Date of Award


Publication Type

Master Thesis

Degree Name



Biological Sciences

First Advisor

Daniel Mennill


Biological sciences



Creative Commons License

Creative Commons Attribution-Noncommercial-No Derivative Works 4.0 License
This work is licensed under a Creative Commons Attribution-Noncommercial-No Derivative Works 4.0 License.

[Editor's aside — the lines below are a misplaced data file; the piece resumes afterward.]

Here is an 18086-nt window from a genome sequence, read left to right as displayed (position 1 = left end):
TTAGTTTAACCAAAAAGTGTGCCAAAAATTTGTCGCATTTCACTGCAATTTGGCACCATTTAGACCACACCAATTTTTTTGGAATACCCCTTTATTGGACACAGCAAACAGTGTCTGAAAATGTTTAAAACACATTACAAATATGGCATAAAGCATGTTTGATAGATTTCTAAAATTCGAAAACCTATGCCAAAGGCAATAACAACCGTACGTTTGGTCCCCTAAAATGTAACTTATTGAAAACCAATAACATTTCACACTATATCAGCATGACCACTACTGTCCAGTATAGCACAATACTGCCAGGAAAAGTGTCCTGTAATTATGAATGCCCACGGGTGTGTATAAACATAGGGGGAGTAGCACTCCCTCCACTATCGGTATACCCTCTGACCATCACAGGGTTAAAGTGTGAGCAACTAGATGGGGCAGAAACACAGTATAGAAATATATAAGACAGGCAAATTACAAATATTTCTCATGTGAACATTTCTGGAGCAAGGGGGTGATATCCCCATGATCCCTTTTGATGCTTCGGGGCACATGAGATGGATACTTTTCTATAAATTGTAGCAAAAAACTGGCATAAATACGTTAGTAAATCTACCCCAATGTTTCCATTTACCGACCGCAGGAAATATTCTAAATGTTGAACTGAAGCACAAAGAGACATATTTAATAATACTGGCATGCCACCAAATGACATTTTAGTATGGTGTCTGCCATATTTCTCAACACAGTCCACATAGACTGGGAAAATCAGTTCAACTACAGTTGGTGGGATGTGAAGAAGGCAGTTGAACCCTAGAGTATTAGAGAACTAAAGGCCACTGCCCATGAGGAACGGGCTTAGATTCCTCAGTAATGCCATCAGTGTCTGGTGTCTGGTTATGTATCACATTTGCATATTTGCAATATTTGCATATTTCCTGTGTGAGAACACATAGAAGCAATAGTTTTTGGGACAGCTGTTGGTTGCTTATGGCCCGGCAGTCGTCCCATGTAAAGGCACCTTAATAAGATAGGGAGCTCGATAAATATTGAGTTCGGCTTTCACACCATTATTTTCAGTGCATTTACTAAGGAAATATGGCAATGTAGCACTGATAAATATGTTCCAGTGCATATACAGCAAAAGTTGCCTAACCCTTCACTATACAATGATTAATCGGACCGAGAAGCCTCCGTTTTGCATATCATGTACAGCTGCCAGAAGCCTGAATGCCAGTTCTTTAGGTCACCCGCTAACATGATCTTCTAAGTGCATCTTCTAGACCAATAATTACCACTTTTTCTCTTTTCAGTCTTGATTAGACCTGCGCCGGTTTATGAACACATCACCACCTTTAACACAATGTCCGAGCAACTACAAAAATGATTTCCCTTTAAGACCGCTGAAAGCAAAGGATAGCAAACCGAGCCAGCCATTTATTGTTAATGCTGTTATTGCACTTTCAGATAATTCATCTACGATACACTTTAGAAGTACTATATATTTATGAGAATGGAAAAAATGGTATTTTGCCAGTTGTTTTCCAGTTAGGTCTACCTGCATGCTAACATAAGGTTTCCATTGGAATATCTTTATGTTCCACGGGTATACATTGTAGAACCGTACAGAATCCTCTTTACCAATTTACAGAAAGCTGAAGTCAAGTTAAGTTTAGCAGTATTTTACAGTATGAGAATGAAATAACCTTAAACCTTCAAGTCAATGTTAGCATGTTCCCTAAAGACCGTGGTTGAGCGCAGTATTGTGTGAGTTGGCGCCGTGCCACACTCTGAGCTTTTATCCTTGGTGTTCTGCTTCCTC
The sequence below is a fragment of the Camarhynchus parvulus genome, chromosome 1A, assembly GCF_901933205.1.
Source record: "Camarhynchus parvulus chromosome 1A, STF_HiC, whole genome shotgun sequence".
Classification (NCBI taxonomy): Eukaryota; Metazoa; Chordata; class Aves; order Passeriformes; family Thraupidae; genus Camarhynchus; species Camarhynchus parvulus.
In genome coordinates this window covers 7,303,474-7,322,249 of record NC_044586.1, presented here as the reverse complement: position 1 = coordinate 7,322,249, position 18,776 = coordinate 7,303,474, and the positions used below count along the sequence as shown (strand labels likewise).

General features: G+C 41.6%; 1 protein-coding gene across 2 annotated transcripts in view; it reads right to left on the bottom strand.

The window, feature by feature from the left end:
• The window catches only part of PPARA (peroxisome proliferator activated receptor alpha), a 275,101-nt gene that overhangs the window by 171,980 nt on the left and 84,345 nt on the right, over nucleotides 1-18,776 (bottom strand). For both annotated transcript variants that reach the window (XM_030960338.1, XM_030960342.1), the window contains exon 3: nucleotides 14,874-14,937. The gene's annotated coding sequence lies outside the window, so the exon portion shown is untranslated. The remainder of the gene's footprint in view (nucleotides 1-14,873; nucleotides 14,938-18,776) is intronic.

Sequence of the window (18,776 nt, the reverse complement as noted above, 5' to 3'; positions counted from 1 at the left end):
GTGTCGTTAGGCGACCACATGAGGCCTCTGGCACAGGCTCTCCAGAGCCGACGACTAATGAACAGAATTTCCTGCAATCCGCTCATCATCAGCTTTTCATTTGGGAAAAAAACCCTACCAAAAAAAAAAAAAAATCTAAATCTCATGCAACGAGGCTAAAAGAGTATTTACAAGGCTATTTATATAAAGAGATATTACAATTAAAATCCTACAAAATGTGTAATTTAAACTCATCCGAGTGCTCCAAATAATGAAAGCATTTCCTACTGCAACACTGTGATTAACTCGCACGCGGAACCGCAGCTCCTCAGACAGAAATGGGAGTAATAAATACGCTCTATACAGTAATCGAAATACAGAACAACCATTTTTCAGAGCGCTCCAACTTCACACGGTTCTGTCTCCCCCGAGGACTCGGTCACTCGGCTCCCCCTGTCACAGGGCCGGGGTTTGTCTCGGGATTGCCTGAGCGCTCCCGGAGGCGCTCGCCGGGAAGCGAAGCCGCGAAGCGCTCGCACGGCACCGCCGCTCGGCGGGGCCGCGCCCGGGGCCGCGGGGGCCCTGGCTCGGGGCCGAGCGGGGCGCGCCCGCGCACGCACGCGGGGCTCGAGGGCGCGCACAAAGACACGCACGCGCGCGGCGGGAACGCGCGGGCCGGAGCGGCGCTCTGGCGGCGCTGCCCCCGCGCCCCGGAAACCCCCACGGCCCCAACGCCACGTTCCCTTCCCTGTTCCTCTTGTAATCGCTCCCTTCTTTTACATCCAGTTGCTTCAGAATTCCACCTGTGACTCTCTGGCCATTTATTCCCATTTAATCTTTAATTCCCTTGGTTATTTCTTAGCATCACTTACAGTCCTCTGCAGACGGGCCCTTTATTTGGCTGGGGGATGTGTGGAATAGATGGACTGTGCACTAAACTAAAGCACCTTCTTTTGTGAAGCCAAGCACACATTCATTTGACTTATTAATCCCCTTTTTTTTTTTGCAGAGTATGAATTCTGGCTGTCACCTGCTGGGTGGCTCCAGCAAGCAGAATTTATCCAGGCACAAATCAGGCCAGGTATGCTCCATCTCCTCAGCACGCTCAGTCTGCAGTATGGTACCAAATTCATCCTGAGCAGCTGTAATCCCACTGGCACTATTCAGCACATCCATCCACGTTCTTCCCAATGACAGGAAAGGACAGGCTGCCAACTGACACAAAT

This thesis examines sound transmission and the communication behaviour of Neotropical Rufous-and-white Wrens. A song transmission experiment revealed strong effects of distance, signaller perch height, and sex on song degradation, minor effects of receiver perch height, and mixed effects of microhabitat. An examination of fine structure of Rufous-and-white Wren song in relation to habitat did not show a strong effect of microhabitat on song structure, although it did quantitatively validate the use of song type classes in this species. A field study of perch height selection in Rufous-and-white Wrens showed that they use elevated song posts, which were shown to provide a song propagation benefit. Males perch higher than females, which may be related to a more active territorial defence or mate guarding role for male song. This is the first sound transmission-based investigation of effective communication in both sexes of a tropical duetting species.